Thomas Pynchon defined what he termed “vintage Barthelmismo” as “fictions thoughtfully concocted and comfortably beyond the reach of time.” This moving tribute to Donald Barthelme by Padgett Powell from the forthcoming anthology, A Manner of Being: Writers on Their Mentors, is right in line with Pynchon’s sentiment. Here’s another Barthelme mention from The Millions that you may be interested in.
The political unrest in Moscow is significant and worth covering, but it’s important to verify the facts. Over the weekend, a picture of an enormous crowd went viral, and it was billed as an image of anti-Putin demonstrations. This is not true. The image is actually from a 1991 rally in which protesters called for Mikhail Gorbachev’s resignation. It even appears in this Atlantic article from December, 2011.
Scientists confirmed recently that writers are more likely to struggle with mental illness (sometimes, as recently noted, due to syphilis). Since we’re so used to our alcoholic literary greats, and a smattering of suicidal ones (Plath, Woolf, Thompson, Wallace–and many more), this comes as no great surprise. On a happier note, a new study using fMRIs and MFA students has found that writers show different brain patterns than “normal people” just writing: in fact they resemble “expert” thinking patterns of all professionals doing what they’re best at–musicians, athletes, competitive Scrabble players. I don’t know if I’m happier to learn the fMRIs found no gaping black holes, or that MFAs do in fact teach you something.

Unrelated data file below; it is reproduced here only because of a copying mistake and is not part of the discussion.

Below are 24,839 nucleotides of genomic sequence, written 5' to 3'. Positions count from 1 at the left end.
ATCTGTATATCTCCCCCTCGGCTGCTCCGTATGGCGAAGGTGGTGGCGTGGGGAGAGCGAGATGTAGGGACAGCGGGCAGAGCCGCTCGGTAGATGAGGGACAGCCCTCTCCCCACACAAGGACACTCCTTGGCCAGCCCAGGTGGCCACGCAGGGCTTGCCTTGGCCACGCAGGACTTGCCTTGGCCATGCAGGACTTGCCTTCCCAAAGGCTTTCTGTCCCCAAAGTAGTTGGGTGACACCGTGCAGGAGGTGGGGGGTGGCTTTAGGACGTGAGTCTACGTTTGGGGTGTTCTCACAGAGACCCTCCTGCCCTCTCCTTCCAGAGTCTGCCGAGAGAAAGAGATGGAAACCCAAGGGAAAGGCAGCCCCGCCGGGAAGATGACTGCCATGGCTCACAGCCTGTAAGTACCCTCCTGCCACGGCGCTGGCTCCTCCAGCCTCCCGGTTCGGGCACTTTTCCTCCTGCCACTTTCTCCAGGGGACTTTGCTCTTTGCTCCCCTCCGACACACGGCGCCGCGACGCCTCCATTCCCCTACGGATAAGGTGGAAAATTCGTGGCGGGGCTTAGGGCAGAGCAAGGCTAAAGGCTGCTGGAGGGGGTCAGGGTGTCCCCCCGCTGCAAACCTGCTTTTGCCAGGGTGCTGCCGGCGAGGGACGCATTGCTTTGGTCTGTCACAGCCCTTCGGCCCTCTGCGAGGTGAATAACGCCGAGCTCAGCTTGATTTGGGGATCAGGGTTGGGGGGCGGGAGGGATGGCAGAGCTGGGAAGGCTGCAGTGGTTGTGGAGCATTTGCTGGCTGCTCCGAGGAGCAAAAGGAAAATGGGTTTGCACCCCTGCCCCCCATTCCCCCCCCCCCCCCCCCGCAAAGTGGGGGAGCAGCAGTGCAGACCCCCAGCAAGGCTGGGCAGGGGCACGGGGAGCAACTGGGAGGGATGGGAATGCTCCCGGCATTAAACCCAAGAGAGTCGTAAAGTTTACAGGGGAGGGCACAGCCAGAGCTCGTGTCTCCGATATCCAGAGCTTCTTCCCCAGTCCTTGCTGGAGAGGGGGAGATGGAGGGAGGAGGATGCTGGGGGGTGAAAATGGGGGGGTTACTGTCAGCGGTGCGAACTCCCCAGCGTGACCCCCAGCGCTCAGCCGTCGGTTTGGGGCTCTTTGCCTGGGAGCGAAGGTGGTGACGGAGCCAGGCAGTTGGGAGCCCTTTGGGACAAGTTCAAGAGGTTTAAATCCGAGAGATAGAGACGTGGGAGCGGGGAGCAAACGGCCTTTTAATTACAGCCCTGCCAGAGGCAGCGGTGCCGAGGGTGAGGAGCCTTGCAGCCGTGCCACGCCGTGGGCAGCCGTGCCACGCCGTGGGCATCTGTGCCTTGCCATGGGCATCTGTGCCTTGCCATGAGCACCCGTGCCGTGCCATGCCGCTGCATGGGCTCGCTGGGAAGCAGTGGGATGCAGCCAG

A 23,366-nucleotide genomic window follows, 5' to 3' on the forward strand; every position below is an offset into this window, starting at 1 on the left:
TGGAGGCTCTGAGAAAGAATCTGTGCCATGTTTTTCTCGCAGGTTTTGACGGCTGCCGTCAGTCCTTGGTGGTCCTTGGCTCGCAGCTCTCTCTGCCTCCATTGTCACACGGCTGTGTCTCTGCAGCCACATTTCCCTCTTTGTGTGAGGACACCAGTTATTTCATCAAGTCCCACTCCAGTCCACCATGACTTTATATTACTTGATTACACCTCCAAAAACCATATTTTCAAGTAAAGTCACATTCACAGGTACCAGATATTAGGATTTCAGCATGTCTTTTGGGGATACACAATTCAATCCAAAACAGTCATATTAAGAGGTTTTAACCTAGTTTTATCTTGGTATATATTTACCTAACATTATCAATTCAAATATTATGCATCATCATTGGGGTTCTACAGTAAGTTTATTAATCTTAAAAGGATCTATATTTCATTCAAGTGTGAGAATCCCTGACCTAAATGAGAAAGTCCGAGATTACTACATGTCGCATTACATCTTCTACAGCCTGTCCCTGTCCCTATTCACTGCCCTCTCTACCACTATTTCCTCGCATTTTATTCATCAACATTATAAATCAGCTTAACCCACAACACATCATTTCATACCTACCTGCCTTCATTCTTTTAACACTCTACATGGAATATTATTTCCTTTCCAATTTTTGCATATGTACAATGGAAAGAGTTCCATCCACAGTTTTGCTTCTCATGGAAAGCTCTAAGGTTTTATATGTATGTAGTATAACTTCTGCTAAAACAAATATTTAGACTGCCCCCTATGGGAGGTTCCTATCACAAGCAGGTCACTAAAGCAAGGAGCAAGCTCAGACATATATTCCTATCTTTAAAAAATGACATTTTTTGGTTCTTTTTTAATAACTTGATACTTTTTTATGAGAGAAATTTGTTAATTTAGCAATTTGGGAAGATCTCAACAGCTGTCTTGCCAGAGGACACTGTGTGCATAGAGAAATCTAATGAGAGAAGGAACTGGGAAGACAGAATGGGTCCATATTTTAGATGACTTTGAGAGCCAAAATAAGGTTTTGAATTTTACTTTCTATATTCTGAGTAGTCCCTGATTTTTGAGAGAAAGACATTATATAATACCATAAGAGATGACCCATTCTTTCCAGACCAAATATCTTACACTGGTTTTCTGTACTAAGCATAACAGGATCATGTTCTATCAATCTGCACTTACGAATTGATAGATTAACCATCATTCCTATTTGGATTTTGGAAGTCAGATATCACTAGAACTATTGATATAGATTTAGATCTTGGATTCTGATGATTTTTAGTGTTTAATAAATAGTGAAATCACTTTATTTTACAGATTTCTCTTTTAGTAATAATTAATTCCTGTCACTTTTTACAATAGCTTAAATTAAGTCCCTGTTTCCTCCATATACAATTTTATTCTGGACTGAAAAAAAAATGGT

“The Colbert Bump didn’t get so much media attention and public support because everyone wanted to talk about me and my novel. People wanted to support book culture, to say that books and writers matter, and that we should be doing everything we can to ensure their continued existence, if not their success. In short, The Book is not dead!” Our own Edan Lepucki and Stephan Eirik Clark talk about their experiences as debut authors on “The Colbert Bump,” and the piece pairs nicely with Edan and Millions staff writer Bill Morris‘s article about the many paths writers follow to publication.
Earlier this month, Jack Daniel’s wrote Patrick Wensink a cease-and-desist order because the cover of Wensink’s latest novel, Broken Piano For President, bears a striking resemblance to the whisky’s logo. Surprisingly, instead of some whisky-soaked tirade, the letter is really, really nice.
Word came out yesterday that Jonathan Galassi and Year in Reading alum Mona Simpson will join the Paris Review editorial board. Former editors both — Galassi edited the magazine’s poetry, while Simpson edited its fiction — the two will join Rose Styron, Jeffrey Eugenides and other notable figures on the board. Simpson also has a new novel coming out in April.